Hi-tech valley hits low point
TO people around the world, the name Silicon Valley conjures up an image of American innovation at its best.
No other spot on earth is as famous for the development of high technology as this California valley - whose real name is Santa Clara - which is roughly 30 kilometres in length and lies about 50 kilometres south of San Francisco.
Ever since the late 1930s, when high-technology companies began to spring up around the Stanford University research centre, the valley has been an important centre.
''Silicon Valley has been an accelerator in the development of the computer industry,'' said Mr Victor Ang, managing director, computer systems, for Hewlett-Packard in the Asia-Pacific region.
''There is so much talent in one place. The valley has helped broaden the base of people who can compete in the industry and been the greenhouse for a lot of innovative companies.
''It was the base for the whole of the workstations industry and a lot of software and networking companies started there.'' California is a world leader in the field of high technology with the state accounting for more than 20 per cent of the nation's jobs in computers, electronic components and scientific instruments and more than 29 per cent of all aerospace jobs in the United States.
One of the biggest computer companies in the United States, Hewlett-Packard, was started in 1939 by Stanford graduates Dave Packard and Bill Hewlett.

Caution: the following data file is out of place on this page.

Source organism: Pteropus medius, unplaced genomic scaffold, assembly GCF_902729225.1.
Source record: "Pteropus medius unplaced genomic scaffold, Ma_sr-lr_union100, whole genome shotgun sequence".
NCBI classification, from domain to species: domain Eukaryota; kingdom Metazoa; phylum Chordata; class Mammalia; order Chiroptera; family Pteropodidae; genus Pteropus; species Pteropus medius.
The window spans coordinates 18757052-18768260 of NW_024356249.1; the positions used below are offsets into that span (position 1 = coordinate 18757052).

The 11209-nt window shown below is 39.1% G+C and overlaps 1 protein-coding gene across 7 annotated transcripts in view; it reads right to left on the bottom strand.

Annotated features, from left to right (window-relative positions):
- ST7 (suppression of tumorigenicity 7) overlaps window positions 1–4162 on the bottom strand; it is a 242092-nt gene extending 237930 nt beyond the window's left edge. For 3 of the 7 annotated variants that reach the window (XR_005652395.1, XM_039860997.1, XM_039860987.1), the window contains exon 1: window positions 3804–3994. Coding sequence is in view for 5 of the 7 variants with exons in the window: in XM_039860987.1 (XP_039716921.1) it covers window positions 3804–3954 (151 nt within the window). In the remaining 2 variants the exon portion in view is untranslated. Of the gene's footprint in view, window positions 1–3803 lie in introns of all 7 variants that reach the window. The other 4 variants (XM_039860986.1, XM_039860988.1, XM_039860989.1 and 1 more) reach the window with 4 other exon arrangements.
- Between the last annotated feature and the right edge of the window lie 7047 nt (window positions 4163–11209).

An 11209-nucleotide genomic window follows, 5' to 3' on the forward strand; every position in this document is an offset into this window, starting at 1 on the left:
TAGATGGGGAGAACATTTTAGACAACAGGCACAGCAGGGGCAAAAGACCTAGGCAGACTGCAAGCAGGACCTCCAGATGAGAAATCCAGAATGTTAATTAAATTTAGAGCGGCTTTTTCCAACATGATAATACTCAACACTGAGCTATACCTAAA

Appropriately enough for a California company, its first successful product was an audio oscillator used by Walt Disney to improve movie soundtracks.
Hewlett-Packard still has its head office in Silicon Valley where it is now surrounded by thousands of other companies.
A lot of the region's success has been due to its location near research institutions, like Stanford, San Jose State University and Santa Clara University, and its proximity to aerospace and defence firms.
''Stanford has been, to a large extent, the brain-engine of Silicon Valley,'' said Mr Ang.
''Start-ups like Hewlett-Packard have relied on the talent from Stanford. The university has provided a lot of employees and carried out a lot of R&D work for companies.'' Although the industry has been badly hit by the recession, which has seen the curtailing of R&D budgets, expansion and equipment purchases, analysts say the outlook for the electronic instruments industry is favourable because the instruments can communicate data to each other.
This ability is expected to increase demand and allow producers to expand overseas markets.
Increasing overseas sales are expected to result in a growth rate of 10 per cent between 1991 and 2001 for the electronic components industry.
In 1991, California's strongest markets for components were Japan, which had a 12 per cent growth rate, and Southeast Asia, where the growth rate was 14 per cent.
''The computer industry is going through a rough spot due to world recession,'' said Mr Ang.
''The shake-out will mean that the next few years will see fewer companies dominating the hardware industry.
''If you look at where society is going over the next 20 to 50 years, Silicon Valley will play an important role in the development of the multimedia age where computers, telephony and television will merge and coalesce.''